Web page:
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D. M. Smith, G. J. Hurford (U. C. Berkeley), G. H. Share, R. J. Murphy (Naval Research Laboratory), R. A. Schwartz (NASA/Goddard), A. Y. Shih, R. P. Lin (U. C. Berkeley)
The observation of the X-class solar flare of July 23, 2002 by the Reuven Ramaty High Energy Solar Spectroscopic Imager (RHESSI) marks a turning point in the study of ion acceleration in solar flares. For the first time we have fully resolved the nuclear de-excitation lines of C, O, Mg, Ne, Si and Fe, using RHESSI's high-resolution germanium detectors. These lines show surprisingly high redshifts considering the heliocentric angle of the flare (73 deg), implying either that the loop containing the ions is somewhat flattened against the solar surface or that the ions are beamed along the field.
Also for the first time, we have imaged the line emission on the Solar disk, with a resolution of 35 arcsec in the 2.2 MeV line from neutron capture and 3 arcmin in the C/O line complex from 4-7 MeV. We find a significant offset between the hard x-ray emission from the flare (nonthermal electron bremsstrahlung) and the 2.2 MeV emission.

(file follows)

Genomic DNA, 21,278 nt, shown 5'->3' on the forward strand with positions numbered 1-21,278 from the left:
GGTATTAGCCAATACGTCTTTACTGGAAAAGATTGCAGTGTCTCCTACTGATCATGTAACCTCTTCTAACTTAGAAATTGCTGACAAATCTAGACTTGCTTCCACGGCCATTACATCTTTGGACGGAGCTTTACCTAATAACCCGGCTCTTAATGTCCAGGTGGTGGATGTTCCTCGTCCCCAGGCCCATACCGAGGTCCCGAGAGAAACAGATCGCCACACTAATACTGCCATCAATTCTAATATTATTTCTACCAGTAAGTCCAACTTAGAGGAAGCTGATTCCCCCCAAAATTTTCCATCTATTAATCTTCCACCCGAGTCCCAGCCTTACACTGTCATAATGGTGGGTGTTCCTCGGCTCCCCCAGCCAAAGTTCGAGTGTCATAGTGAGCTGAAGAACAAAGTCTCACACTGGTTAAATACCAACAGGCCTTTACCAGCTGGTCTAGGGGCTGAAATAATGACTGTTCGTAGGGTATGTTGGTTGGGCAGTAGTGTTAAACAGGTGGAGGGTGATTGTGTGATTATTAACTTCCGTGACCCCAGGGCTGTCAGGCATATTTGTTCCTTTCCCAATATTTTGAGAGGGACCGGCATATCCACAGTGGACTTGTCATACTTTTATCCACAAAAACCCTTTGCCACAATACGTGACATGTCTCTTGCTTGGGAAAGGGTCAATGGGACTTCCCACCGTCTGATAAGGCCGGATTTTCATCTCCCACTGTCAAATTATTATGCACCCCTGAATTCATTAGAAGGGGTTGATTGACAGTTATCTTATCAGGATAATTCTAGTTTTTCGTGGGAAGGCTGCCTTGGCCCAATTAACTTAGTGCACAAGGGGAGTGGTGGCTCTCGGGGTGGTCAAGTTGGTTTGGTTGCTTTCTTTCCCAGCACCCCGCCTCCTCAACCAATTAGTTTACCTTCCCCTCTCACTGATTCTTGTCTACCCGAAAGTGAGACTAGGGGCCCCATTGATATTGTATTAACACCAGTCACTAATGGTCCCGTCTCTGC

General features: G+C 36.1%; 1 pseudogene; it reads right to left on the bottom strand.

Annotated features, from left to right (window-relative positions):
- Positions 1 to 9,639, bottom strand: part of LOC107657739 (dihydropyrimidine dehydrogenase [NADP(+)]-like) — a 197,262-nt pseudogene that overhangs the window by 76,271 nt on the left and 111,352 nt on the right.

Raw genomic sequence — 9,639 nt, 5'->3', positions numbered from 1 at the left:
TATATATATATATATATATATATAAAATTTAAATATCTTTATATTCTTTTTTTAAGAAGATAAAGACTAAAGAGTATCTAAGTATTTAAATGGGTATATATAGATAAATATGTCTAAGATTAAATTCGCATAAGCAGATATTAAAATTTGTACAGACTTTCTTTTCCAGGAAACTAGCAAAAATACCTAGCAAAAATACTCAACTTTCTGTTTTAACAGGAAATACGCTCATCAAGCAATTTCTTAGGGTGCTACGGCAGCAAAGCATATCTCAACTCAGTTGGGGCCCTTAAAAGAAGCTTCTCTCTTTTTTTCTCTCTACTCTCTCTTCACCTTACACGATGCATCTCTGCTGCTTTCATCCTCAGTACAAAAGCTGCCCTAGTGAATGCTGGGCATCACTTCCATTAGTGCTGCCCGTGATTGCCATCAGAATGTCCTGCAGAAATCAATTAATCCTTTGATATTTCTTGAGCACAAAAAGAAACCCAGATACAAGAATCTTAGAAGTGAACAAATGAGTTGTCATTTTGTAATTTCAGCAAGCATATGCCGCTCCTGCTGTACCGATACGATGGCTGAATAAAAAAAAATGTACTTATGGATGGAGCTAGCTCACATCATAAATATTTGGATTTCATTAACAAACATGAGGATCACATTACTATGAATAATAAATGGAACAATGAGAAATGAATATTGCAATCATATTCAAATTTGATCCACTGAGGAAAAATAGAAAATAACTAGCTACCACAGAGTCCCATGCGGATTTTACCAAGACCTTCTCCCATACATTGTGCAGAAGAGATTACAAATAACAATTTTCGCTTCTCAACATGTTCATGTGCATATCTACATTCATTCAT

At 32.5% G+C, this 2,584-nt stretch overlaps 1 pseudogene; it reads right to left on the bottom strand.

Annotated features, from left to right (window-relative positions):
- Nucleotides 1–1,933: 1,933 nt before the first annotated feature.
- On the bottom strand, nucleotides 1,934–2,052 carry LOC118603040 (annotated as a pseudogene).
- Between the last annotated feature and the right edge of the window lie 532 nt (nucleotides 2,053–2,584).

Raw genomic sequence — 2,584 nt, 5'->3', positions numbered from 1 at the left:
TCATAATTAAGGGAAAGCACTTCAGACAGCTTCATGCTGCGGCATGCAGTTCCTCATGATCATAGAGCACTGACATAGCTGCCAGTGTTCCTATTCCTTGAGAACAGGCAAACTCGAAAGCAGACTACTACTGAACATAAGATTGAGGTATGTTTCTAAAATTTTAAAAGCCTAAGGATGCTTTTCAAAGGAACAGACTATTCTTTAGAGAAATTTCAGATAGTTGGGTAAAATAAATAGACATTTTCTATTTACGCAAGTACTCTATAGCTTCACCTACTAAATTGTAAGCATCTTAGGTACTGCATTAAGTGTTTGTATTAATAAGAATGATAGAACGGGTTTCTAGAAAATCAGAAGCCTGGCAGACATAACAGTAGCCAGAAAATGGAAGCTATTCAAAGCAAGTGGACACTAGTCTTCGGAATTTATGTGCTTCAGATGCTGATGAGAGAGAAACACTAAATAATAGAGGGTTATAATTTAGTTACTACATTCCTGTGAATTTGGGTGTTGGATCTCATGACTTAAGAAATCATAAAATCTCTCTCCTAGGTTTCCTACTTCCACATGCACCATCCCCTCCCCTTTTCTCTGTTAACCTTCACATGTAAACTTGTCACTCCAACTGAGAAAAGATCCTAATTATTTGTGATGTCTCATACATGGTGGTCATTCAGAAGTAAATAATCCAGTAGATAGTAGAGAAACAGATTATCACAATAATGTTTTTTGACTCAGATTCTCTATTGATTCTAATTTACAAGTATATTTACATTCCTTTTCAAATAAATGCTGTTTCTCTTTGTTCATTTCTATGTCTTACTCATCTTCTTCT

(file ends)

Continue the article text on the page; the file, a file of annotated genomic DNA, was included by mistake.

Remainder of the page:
Finally, the first resolved spectrum of a solar positron-annihilation line shows a broad component, with FWHM around 5-6 keV. This component could be created by annihilation in a plasma of approximately 200,000-300,000 K stirred up by the flare (there is little material at this temperature in the undisturbed atmosphere), or else via positronium formation in a nearly neutral environment (which would require the positrons to penetrate to the photosphere or lower chromosphere).
We will review these and other results from this flare. This work is supported by NASA contract NAS5-98033 and NASA DPR W19746.
Bulletin of the American Astronomical Society,
© 2003. The American Astronomical Soceity.